Steady projected growth for first half of 2024

Although projected economic growth of around 1% in early 2024 is not as impressive as figures of around 3.4% in 2022 and 1.8% in 2023, it is certainly no cause for alarm. But what might be behind it?

Higher interest rates are one major factor to consider and have had a negative impact on household spending nationally. This has effectively seen people with less spending power and businesses in Canada generating less revenue as a result.

Interest rate rises have also hit business investments nationally, and less money is being channelled into this area to fuel Canada’s economic growth. When you also factor in how the weak foreign demand for Canadian goods and services has hit export growth lately, the projected GDP growth figure for early 2024 is understandable.

Growth in second half of 2024 expected

Although the above may make for interesting reading for early 2024, the Bank of Canada’s report does show that economic growth is expected to pick up in the second half of the year. This is projected to be due to the decreasing effect of high interest rates on the Canadian economy and a stronger foreign demand for the country’s exports.

Moving forward from this period, it is predicted that inflation will remain at around 3% as we head into 2025, and hit the Bank of Canada’s inflation target of 2% come the middle of 2025. All of this should help the country’s financial status remain stable and prove encouraging for business leaders in the Jewish community.

Canada’s economic growth mirrors iGaming’s rise

When you take a look at the previous growth figures Canada has seen and also consider the growth predicted for 2024 (especially in the second half of the year), it is clear that the country has a vibrant, thriving economy.

This economic growth is something that can be compared with iGaming’s recent rise as an industry around the country. In the same way as Canada has steadily built a strong economy over time, iGaming has transformed itself into a powerful, flourishing sector.

This becomes even clearer when you consider that Canadian iGaming has been a major contributor to the sustained growth seen in the country’s arts, entertainment and recreation industry, which rose by around 1.9% in Q2 of 2023. The healthy state of online casino play in Canada is also evidenced by how many customers the most popular casino platforms attract and how the user experience these operators offer has enabled iGaming in the country to take off.

This, of course, is also something that translates to the world stage, where global iGaming revenues in 2023 hit an estimated $95 billion. iGaming’s global market volume is also pegged to rise to around $130 billion by 2027. These kinds of figures represent a sharp jump for iGaming worldwide and show how the sector is on the ascent.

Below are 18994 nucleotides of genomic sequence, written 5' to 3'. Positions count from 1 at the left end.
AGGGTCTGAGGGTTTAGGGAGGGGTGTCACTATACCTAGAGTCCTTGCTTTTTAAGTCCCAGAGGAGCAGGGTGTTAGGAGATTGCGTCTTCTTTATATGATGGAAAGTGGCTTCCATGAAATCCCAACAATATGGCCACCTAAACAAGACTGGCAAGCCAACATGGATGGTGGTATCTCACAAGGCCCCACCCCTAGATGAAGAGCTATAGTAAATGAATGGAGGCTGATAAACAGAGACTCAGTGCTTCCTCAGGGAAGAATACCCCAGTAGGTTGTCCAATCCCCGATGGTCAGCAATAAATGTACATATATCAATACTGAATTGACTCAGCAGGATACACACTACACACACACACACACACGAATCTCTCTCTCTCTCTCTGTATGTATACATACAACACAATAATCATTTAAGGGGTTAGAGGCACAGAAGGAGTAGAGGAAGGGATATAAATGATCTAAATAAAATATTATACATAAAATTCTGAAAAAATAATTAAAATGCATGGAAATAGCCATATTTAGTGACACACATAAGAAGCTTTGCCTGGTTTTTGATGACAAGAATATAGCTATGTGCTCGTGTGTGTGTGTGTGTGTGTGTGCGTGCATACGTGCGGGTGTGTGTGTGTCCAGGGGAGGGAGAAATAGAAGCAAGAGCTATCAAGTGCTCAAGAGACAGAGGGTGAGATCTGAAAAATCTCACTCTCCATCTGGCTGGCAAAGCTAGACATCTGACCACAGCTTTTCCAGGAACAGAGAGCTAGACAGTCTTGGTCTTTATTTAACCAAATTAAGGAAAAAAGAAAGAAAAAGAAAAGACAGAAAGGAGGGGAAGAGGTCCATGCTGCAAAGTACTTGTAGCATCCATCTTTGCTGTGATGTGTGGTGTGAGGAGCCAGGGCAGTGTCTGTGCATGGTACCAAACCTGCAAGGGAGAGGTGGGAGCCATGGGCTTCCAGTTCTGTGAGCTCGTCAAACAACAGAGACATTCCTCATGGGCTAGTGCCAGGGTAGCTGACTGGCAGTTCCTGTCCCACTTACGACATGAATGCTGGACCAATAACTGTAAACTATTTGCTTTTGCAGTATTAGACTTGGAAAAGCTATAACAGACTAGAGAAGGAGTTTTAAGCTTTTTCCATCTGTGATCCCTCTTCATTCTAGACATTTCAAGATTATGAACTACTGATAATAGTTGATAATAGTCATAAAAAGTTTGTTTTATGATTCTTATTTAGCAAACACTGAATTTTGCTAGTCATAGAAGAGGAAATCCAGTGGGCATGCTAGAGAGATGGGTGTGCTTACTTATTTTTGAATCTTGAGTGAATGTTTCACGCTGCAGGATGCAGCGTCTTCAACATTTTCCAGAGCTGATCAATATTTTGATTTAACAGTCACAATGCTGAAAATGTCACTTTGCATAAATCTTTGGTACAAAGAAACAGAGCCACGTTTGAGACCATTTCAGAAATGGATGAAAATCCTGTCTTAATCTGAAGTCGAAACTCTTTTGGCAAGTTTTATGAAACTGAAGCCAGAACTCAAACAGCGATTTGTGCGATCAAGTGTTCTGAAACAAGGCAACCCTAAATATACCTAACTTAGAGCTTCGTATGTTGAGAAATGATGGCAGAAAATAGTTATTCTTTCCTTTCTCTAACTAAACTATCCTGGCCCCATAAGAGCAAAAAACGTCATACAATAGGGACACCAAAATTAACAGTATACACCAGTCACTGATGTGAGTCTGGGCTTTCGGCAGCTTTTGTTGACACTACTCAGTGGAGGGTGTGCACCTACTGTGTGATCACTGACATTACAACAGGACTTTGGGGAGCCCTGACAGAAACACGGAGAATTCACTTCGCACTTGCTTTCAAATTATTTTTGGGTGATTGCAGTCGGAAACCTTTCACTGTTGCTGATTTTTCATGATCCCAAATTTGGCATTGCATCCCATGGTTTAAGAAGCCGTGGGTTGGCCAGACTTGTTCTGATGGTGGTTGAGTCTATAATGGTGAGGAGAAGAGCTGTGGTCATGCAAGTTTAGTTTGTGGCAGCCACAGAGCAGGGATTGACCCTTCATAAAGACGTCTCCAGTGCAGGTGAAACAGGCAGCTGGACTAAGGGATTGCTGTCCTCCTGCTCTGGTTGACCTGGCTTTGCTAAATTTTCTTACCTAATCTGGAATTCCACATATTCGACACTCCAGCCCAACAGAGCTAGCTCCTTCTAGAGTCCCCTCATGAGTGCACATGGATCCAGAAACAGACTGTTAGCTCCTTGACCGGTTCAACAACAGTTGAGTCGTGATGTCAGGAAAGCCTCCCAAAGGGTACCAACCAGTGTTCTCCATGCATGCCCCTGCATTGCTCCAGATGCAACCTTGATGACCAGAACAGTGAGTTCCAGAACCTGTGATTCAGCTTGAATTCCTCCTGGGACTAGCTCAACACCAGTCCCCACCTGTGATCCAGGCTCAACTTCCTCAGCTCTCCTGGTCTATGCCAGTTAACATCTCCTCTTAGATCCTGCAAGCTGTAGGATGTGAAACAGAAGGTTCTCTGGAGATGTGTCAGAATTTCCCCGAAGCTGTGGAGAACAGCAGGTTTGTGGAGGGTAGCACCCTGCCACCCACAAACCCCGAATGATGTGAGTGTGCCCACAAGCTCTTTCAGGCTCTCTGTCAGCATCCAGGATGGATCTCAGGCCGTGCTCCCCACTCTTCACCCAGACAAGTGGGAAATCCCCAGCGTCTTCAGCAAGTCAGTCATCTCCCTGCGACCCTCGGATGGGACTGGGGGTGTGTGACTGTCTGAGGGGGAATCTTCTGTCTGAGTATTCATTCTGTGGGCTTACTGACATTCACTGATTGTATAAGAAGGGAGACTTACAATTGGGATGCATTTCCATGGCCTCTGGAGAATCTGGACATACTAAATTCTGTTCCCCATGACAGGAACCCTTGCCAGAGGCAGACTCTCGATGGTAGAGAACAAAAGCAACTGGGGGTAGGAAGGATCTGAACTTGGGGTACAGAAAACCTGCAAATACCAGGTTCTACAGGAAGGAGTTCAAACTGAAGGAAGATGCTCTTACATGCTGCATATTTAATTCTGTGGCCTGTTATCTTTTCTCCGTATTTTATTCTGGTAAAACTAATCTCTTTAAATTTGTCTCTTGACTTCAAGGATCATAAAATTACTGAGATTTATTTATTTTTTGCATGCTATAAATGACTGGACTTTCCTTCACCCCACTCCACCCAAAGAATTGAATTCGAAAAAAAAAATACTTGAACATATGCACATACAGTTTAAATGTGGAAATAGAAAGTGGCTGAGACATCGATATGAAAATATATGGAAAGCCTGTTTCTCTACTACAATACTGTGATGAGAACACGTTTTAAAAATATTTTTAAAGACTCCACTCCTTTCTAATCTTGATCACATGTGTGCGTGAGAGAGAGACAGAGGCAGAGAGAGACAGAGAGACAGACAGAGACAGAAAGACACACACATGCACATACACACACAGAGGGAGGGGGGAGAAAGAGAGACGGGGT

Future economic outlook for Canada in line with global expectations

When considering the Canadian economic outlook for 2024, it is often useful to look at how this compares with global financial predictions. In addition to the rude health of iGaming in Canada being reflected in global online casino gaming, the positive economic outlook for the country is also broadly in line with expectations for many global economies.

Global growth is also predicted to rise steadily in the second half of 2024 before becoming stronger in 2025. This should be driven by the weakening effects of high interest rates on worldwide economic prosperity. With rate cuts in Canada already expected after Feb 2024’s inflation report, this could happen in the near future.

The performance of the US economy is always of interest in Canada, as this is the country’s biggest trading partner. Positive US Q2 performances in 2023, powered by a strong labor market, good consumer spending levels and robust business investments, were therefore a cause for optimism. As a US economy that continues to grow is something that Canadian businesses welcome, this can only be a healthy sign.

Canada set for further growth in 2024

Local news around Canada can cover many topics but the economy is arguably one of the most popular. A projected GDP growth figure of around 1% for Canada’s economy shows that the financial state of the country is heading in the right direction. An improved financial outlook heading into the latter half of 2024/2025 would make for even better reading, and the national economy should become even stronger.

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The Legal Landscape of Online Gambling in Canada

Online gambling has grown in popularity around the globe in recent years. While many jurisdictions have legalized land-based gambling, it hasn’t applied to online platforms. Nonetheless, Canada is one nation that has legalized online gambling with their provinces’ licensing and regulating sites.